I wrote a blog post last week containing a short story about what would happen if the witch from Hansel and Gretel were to appear in the real world and how she would adapt to such an environment. With my love of fairy tales, this got me thinking more and more about the motives behind some of the villains from fairy tales and how they could possibly pertain to real life evils. I also started to wonder about why it’s so important for evil to be included in fairy tales and what kinds of lessons they can teach.

Everybody has secrets hidden away somewhere in their mind. Each smile hides an unknown person that can only truly be known by those considered to be close to that person. Unfortunately, every person has some kind of wickedness hidden within, but it falls on that person to choose if he or she follows through with that wickedness. Wicked, as defined by Merriam-Webster, the base of wickedness, as inhabiting the traits of being evil, vicious, or immoral.

In rare circumstances, characters will inhabit all three of those traits. However, it is difficult to decipher the intentions behind each act of wickedness. It is also difficult to interpret how wickedness differs from fairy tales and real life. When a comparison between the wickedness of fairy tales and real life is put into question, the most prevalent act is to carefully analyze the similarities and differences between the two.

Wickedness in reality can be found in a variety of forms and mediums. News programs report acts of wickedness on a daily basis in the forms of murder, robbery, and violence. Social media is filled with bullying, insults, and derogatory comments. Unfortunately, it is difficult to ascertain the exact reasoning for the wickedness. Conversely, most fairy tales provide the ulterior motives, inside thinking, and actual reasoning for each character’s wickedness.

The story Master Cat, or Puss in Boots does an incredible job of providing insight to the cat’s motives behind each act of wickedness. One act of wickedness occurs when the cat threatens farmers with their death if they do not say something specific. Strangely enough, the motives behind the cat’s threats are relatively based on the same kinds of motivations found in humans.

Even though the cat enjoys his malicious actions, it is clear that he wishes to help better his master’s position in the world. The cat pushes boundaries with his insults by saying, “If you do not say that the fields you are mowing belong to the Marquis de Carabas, each and every one of you will be cut into little pieces until you look like chopped meat.” His threats may have good intentions behind them, but they are still violent threats of wickedness.

On the other side of the spectrum, Hansel and Gretel portrays a version of wickedness that is not often seen in the real world. Murder is a known aspect of real life, however, it is usually not followed up with cannibalism. The witch in the story chooses to eat children out of hunger. Unfortunately, she also reacts out of a morally gray area of what is right and what is wrong. In real life, acts of cannibalism have happened. Although, outside of psychopathic circumstances, it is hard to gauge whether the act was done for pleasure or desperation.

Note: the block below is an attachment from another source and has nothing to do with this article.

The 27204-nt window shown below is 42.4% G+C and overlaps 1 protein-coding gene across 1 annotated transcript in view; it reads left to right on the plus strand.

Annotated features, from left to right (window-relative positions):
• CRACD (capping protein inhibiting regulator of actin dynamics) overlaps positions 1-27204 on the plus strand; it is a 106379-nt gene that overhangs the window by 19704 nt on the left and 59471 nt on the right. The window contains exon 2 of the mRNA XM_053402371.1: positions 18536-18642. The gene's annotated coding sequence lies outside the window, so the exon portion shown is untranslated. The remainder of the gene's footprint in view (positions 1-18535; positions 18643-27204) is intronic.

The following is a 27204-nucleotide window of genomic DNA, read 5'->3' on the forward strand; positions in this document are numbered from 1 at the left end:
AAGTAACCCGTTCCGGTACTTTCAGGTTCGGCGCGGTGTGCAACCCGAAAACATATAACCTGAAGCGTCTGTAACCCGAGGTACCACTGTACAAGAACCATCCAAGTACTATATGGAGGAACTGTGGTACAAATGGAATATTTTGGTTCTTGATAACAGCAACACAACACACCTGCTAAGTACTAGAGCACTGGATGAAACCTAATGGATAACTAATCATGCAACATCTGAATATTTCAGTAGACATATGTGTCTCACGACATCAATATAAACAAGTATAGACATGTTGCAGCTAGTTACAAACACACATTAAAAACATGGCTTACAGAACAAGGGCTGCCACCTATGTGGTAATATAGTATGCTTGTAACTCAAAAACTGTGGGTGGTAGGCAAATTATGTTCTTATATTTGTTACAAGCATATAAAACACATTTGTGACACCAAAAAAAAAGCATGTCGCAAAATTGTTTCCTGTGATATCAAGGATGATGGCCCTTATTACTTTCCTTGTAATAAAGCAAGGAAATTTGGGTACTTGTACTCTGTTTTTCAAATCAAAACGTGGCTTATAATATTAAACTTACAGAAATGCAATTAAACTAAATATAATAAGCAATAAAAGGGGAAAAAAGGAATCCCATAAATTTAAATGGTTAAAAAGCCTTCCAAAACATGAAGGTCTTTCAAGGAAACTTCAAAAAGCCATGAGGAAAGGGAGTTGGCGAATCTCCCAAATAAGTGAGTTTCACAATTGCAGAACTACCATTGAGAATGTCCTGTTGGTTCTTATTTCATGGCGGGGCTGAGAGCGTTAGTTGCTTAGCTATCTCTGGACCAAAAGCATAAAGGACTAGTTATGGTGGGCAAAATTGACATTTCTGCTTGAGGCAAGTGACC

Other acts of wickedness occur in Hansel and Gretel in a more passive manner. The woodcutter’s wife chooses to abandon the children in favor of her own survival. The woodcutter unfortunately agrees and chooses to abandon the children as well. Situations like this have definitely happened in real life, but it is hard to believe that a parent would so easily neglect a child. The abandonment of the children is a passive form of wickedness, but it is still wicked at its core. The wife’s act of self-preservation is a common attribute found in the real world. The question of its victimization of children is the difference.

Overcoming wickedness in fairy tales is strongly represented for several reasons. First, a protagonist needs a trial to overcome for the reader to empathize and sympathize with his or her plights. For example, without the witch’s threats of violence, a reason would not exist for the reader to celebrate the children’s victory over the witch. Second, people can easily relate to acts of wickedness and the need to overcome those acts. Readers can learn from the actions of a character. Sometimes, it is important to witness another person’s happiness, even if the character is fictional.

Because most of the wicked acts fail due to heroic actions, it helps because readers will become instilled with a sense of inspiration. Watching a person discover happiness by triumphing over some form of evil is a pure lesson in overcoming adversity. With such relatable situations, fairy tales help readers pertain the morals and actions of the story to real life. The defeat of wicked intentions helps readers appreciate and understand the morals of the story. Subsequently, understanding those morals will also help readers deal with their own battles.

Wickedness is a concurrent aspect of daily life throughout the world. However, simply witnessing an act of wickedness is not sufficient enough to inspire readers. Instead, the intentions behind the wickedness must be analyzed and examined. Once the intentions have been identified, readers can determine the best course of action to help avoid, defeat, and overcome wickedness. Even though the wickedness found in fairy tales can sometimes differ from real life, there are moments of relatability that help humanize the moral aspects of the stories. Unfortunately, the need to be good in a world filled with evil is highly prevalent. Without learning how to overcome malicious acts, there is no inspiration for achieving greatness

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